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    2. I didn't mind them. They did me a favour because I caught the coal and took it all home with me to keep the home fires burning!

      One must allow the urchins their fun!

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  2. The lighting on the church picture is fantastic! And the little school girl in front of the abandoned industrial area makes for an intriguing picture.
    I'd love to snoop around there - you know my soft spot for abandoned places.

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    1. I took eight photos of the church before during and after the clouds parted but this was the best one. I am glad you like it Meike. The little girl was outside the primary school with two other child figures - presumably to advertise road safety rather than the sale of children!

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  3. I love the drama of front lit clouds.

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    1. I was especially pleased with the picture of the war memorial with the front lit clouds behind. No alteration was made to the brightness, shadows or colour in this picture. The moment was just right.

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    2. You should have altered it. Visual art needs an artist. Straight out of camera is either laziness or ignorance.

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    3. I did crop it though!

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  4. There was a tremendous amount of politics when it came to who was given control over what area. It's an interesting story.

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    1. You are right Red. It was all about military might, economic power and allegiances.

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  5. Sounds like an interesting (and historic) jaunt. That sculpture of the girl standing on the pavement is very peculiar!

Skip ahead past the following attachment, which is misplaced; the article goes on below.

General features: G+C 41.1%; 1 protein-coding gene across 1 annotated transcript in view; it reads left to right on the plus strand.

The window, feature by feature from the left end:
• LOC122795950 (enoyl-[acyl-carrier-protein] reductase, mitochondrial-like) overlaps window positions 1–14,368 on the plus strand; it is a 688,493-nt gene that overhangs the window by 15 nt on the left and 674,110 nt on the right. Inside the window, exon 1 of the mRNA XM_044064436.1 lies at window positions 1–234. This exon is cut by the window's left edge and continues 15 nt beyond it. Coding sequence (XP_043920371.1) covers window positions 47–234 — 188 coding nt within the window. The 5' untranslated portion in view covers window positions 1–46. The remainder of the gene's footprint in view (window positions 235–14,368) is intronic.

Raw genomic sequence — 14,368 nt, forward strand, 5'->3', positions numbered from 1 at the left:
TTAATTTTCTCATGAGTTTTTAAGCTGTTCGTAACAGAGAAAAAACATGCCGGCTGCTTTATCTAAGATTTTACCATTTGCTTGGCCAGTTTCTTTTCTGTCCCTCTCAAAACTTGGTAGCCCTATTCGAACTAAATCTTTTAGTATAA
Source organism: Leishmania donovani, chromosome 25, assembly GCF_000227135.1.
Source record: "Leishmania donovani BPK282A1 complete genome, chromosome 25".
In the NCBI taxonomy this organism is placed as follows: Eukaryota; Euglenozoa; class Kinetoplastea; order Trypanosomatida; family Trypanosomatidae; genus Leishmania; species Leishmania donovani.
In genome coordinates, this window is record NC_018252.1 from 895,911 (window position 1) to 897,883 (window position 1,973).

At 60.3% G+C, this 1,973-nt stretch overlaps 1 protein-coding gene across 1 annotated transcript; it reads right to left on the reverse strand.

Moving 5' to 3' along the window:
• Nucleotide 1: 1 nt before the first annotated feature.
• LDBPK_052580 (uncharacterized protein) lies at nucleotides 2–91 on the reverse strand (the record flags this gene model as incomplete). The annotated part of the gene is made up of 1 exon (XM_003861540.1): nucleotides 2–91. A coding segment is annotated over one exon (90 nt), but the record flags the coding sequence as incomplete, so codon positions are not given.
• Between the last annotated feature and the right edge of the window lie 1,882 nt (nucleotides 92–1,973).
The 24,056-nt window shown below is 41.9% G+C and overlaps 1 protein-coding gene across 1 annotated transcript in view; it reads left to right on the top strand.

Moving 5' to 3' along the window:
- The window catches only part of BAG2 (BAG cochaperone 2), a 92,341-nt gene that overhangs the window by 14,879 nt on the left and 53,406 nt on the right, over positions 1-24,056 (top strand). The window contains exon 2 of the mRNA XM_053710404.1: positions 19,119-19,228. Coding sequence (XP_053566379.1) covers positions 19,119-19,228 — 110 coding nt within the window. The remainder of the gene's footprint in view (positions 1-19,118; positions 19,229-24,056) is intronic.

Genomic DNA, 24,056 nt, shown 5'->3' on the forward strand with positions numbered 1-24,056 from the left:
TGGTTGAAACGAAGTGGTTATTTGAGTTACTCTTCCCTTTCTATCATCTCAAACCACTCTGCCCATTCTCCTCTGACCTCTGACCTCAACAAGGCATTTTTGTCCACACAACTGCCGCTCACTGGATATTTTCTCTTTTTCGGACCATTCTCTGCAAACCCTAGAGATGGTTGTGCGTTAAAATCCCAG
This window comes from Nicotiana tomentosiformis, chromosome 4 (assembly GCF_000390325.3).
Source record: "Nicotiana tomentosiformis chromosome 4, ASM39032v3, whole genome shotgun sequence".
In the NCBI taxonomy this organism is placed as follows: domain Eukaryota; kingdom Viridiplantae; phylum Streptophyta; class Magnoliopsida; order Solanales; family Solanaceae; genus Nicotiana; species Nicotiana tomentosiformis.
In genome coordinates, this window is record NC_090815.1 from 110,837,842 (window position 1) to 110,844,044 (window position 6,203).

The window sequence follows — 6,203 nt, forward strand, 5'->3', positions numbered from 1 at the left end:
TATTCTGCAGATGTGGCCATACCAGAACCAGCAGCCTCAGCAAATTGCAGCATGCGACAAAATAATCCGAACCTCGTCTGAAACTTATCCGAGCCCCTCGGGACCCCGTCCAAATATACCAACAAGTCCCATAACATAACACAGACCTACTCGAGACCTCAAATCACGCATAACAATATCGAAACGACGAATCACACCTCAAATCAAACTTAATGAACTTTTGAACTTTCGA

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    1. There were three of them Steve - outside the primary school. I have never seen such figures before but I guess they are to do with traffic calming outside a school.

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  6. The little girl sculpture/statue (not sure what you'd call it) is a little spooky. Like something out of Dr Who.

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    1. One of the three traffic calming figures was a black boy. It is important to be politically correct even though the black population of Harworth is probably O.01%.

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  7. you have good blog thanks please come and read ing the post is not bad for you friend dear

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    1. My Dear Mohammad,
      Thank you for your kind words which I appreciated despite the poor use of English and basic grammatical conventions. I can improve your English with a series of on-line lessons - all reasonably priced.
      Regards,
      Mr Pudding